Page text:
Severe Renal Insufficiency: In clinical studies, patients with severe renal insufficiency (CrCl <30 mL/min) demonstrated decreased plasma clearance of Aggrastat. The dosage of Aggrastat should be reduced in these patients (see Dosage & Administration).
Use in pregnancy: There are no adequate and well-controlled studies in pregnant women. Aggrastat should be used during pregnancy only if the potential benefit justifies the potential risk to the fetus.
Use in lactation: It is not known whether Aggrastat is excreted in human milk. Because many drugs are excreted in human milk, and because of the potential for adverse effects on the nursing infant, a decision should be made whether to discontinue nursing or discontinue the drug, taking into account the importance of the drug to the mother.
Use in children: Safety and effectiveness in children have not been established.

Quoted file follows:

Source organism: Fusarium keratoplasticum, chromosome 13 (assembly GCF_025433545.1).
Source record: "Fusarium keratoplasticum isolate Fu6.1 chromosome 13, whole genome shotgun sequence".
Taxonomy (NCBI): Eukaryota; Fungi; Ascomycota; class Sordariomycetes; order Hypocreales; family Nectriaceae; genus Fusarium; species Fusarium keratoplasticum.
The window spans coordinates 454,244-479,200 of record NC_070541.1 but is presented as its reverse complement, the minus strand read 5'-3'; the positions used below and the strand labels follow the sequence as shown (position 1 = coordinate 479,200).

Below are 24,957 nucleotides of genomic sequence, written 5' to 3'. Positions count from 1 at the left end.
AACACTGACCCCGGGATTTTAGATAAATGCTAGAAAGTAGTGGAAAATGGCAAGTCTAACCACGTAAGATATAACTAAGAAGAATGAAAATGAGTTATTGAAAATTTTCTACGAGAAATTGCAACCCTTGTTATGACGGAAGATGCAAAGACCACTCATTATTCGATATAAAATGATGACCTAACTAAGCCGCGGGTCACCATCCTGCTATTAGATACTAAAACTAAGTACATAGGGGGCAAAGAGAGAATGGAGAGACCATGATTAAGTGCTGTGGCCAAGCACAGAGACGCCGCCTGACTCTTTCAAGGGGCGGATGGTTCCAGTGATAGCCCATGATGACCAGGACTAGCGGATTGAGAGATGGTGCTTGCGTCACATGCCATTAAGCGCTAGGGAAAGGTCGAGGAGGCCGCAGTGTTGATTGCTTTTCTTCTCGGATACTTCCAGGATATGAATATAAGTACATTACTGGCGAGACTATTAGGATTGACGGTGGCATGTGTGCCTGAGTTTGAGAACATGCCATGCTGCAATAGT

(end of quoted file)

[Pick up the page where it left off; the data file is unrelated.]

Use in the elderly: In clinical studies, the efficacy of Aggrastat in the elderly (≥65 years) was comparable to that seen in younger patients (<65 years). Elderly patients receiving Aggrastat with heparin or heparin alone had a higher incidence of bleeding complications than younger patients. The incremental risk of bleeding in patients treated with Aggrastat in combination with heparin over the risk in patients treated with heparin alone was comparable regardless of age. The overall incidence of nonbleeding adverse events was higher in older patients (compared to younger patients); however, the incidence of nonbleeding adverse events in these patients was comparable between the Aggrastat with heparin and the heparin alone groups. No dose adjustment is recommended (see Other Patient Populations under Dosage & Administration).